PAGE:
Last year the Aberdeen Cycle Forum got some funding to create two visualisations of streets in Aberdeen with a cycle path. It costs a lot of money to create these visualisations and so we wanted to choose two streets that, if they had a segregated cycle path, would have a huge and positive impact on cycling in Aberdeen.
We chose King Street for the first one and the release of that image gave the impetus for a successful campaign which sent hundreds of postcards to the city council. The city council even included our visualisation in their Sustainable Urban Mobility Plan (SUMP).
Today we are officially releasing our second visualisation which is for Market Street.
We felt Market Street was important because we repeatedly get feedback from cyclists that it’s unsafe to use. It’s a key corridor between Torry and the city centre and provides a link to the train station and Union Square. It also gets a lot of HGVs which are particularly dangerous for cyclists. For this reason a bike path on Market Street is essential if Aberdeen is to become a cycling city. The street is certainly wide enough for a bike path. In the visualisation we’ve taken one lane away from private motor vehicles and split it in half for a bike path on either side.
Bike paths on Market Street, Union Street, and King Street would provide a safe corridor for active travel from Torry all the way to the Bridge of Don – in just three streets. It could connect the train station with the University of Aberdeen, Union Square with the city centre, Torry with the Aberdeen Sports Village and so much more.
As part of our campaign for Market Street we’ve got hundreds of postcards addressed to the city council. Please grab one, sign it (add your address if you want a reply), put a stamp on it, then post it. You can pick one up from Newton Dee, Foodstory Café, or Nature’s Larder. If anyone would like to help distribute them then please get in touch with Rachel (email@example.com).
King Street in Aberdeen is long, reasonably flat, and connects the University of Aberdeen with the city centre. However it’s congested, polluted, and frightening to cycle along. We think it should have a segregated bike path but we recognise there are challenges to putting cycling infrastructure on existing roads – what happens at bus stops and junctions? Should the cycle path be two-way on one side of the road or one-way on each side? How much space needs to be taken from motor vehicles?
We want to know what YOU think and so we’re inviting people from the community of all ages and backgrounds to submit designs for how King Street could look with a segregated bike path. There are three vouchers from Edinburgh Bicycle Cooperative up for grabs for the winning entries which will be judged at the end of February by a panel of independent judges.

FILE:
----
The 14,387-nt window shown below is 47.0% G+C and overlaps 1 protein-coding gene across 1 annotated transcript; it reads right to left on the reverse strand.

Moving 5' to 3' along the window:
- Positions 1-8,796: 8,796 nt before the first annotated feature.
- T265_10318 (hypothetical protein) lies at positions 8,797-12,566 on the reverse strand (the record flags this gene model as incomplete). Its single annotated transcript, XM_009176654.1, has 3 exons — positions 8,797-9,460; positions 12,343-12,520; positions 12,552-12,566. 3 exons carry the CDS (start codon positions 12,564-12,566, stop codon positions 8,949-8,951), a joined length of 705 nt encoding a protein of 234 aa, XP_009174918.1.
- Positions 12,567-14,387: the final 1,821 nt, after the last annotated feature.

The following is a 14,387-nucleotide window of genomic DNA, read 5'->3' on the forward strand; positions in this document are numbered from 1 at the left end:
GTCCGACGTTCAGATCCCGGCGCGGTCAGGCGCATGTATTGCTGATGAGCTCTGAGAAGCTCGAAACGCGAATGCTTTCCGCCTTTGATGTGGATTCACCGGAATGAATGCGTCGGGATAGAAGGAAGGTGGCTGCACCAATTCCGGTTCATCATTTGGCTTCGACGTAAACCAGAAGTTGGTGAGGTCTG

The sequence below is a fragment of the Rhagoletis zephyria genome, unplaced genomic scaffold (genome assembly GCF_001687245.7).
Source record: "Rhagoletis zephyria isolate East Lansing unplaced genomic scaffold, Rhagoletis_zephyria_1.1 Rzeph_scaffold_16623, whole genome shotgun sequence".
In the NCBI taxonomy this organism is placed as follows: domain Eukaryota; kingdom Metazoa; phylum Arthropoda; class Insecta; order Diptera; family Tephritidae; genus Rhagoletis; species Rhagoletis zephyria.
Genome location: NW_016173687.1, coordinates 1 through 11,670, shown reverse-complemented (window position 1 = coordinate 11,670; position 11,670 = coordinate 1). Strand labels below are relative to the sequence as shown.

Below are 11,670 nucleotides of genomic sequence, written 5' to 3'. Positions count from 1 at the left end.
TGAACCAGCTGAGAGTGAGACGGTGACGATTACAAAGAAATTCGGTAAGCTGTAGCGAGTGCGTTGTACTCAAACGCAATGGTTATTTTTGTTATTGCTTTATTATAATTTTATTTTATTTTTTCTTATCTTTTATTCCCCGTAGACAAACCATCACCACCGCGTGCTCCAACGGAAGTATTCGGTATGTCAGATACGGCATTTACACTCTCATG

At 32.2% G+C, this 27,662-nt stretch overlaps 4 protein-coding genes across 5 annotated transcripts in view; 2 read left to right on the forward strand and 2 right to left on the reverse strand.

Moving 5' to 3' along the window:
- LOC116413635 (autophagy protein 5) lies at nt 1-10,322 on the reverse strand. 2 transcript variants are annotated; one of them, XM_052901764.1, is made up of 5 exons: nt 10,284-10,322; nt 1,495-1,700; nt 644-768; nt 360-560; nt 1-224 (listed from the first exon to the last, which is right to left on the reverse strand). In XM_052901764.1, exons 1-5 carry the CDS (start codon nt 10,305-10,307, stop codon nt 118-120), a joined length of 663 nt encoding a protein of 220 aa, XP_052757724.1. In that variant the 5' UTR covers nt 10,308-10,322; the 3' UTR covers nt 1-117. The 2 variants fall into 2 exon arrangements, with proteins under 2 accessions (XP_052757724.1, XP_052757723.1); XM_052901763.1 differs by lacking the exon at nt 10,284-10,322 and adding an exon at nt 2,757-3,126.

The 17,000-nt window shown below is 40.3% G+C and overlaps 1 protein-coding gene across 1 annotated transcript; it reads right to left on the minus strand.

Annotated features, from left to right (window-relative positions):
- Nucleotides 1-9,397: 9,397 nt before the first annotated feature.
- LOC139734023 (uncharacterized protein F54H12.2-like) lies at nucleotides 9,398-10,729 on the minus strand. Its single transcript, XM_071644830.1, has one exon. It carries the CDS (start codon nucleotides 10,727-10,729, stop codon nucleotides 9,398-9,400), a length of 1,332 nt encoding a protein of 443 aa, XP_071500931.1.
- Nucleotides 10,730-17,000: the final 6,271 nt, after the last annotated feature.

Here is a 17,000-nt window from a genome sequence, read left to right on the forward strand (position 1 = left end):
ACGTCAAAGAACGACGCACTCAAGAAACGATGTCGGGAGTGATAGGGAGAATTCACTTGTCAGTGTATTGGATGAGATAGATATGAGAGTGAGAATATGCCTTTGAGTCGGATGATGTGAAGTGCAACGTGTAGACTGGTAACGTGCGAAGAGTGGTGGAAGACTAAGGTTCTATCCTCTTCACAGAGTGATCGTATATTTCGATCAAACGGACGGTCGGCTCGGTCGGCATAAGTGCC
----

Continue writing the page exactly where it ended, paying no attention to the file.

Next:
The competition closes on the 15th February 2019 at 5pm UTC.
A segregated bike path on King Street will be a boon for Aberdeen because it will make the city more attractive to students and university staff, increasing student numbers in the long term and helping to attract and retain talented staff. With more people cycling it will also reduce congestion and pollution in the area and increase health and well-being. Ultimately we’d like to see a segregated path that connects the University of Aberdeen with Robert Gordon University.
The winning designs will be showcased on our website and submitted to the Aberdeen City Council. Obviously we can’t force the Aberdeen City Council to implement the designs but they will feed into the council’s SUMP (Sustainable Urban Mobility Plan).
This morning we handed over one of the crowd-funded copies of Designing for Cycle Traffic to the Aberdeenshire Council. We met with Councillor Martin Ford at the start of the new cycle track at Kintore beside the A96. The new path goes all the way to Port Elphinstone and there are plans to extend it in the other direction to Blackburn.
Cllr Ford seemed pleased to accept the book and wants to increase active travel in the region through investment in the right infrastructure. We recognise that designing for cycling is challenging, especially after decades of prioritising cars, which is why we hope this book will be helpful.
We want cycling to be inclusive and something anyone can do including women, children, men, the elderly, and people with disabilities. But to reach this goal we need the right infrastructure and with the right infrastructure we can open up cycling to groups of people who otherwise wouldn’t do it.
Cycling can reduce our greenhouse gas emissions, lower pollution levels in the air we breathe, improve our mental and physical health, lower road maintenance and parking costs, reduce congestion, and if you cycle as part of your daily commute, you can eat that second piece of cake, guilt-free. What’s not to love about that?